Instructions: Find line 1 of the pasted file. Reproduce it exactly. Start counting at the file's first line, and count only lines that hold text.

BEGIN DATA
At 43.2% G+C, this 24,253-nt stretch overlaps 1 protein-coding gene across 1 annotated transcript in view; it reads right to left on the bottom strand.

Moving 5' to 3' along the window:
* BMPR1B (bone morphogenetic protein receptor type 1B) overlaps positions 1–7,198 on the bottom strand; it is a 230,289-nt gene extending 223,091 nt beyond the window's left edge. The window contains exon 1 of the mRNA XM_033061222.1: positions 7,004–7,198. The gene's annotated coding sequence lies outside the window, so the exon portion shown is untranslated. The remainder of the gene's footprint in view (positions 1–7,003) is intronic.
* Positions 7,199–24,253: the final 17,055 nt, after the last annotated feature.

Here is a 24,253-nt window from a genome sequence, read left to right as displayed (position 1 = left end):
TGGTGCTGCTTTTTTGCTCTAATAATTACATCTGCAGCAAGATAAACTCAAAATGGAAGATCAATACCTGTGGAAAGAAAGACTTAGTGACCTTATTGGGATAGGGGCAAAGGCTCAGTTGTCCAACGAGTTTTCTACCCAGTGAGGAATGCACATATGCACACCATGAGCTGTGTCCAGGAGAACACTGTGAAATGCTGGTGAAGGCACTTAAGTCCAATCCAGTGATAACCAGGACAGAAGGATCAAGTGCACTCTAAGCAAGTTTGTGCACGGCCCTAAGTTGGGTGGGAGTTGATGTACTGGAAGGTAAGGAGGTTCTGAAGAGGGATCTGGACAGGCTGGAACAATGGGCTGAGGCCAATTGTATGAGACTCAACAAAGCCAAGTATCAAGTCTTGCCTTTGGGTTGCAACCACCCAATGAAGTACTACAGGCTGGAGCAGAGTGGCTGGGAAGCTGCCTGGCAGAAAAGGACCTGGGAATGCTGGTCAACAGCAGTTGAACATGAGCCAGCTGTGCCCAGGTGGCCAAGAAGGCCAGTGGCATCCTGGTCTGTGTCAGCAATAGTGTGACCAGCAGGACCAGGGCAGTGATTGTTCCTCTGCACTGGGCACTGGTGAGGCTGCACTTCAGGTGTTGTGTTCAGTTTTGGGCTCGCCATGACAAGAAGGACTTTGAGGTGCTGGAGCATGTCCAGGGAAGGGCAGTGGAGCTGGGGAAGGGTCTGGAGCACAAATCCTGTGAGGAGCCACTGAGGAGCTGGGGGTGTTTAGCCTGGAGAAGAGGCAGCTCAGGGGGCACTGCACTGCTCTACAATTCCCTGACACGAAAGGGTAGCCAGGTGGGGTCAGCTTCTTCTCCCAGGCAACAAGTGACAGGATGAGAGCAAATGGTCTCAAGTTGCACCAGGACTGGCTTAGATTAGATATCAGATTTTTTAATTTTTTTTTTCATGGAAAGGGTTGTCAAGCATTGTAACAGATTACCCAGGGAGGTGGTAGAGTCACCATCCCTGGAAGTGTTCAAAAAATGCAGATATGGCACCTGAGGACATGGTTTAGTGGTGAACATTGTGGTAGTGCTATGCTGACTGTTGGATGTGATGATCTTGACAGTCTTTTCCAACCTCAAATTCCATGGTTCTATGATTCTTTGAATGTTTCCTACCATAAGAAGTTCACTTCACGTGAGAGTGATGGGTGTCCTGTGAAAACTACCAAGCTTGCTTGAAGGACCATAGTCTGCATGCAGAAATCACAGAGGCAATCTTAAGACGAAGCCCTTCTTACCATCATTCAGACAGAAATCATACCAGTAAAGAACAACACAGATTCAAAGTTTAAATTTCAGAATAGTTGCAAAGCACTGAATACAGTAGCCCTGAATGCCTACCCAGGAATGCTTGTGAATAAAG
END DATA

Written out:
At 43.2% G+C, this 24,253-nt stretch overlaps 1 protein-coding gene across 1 annotated transcript in view; it reads right to left on the bottom strand.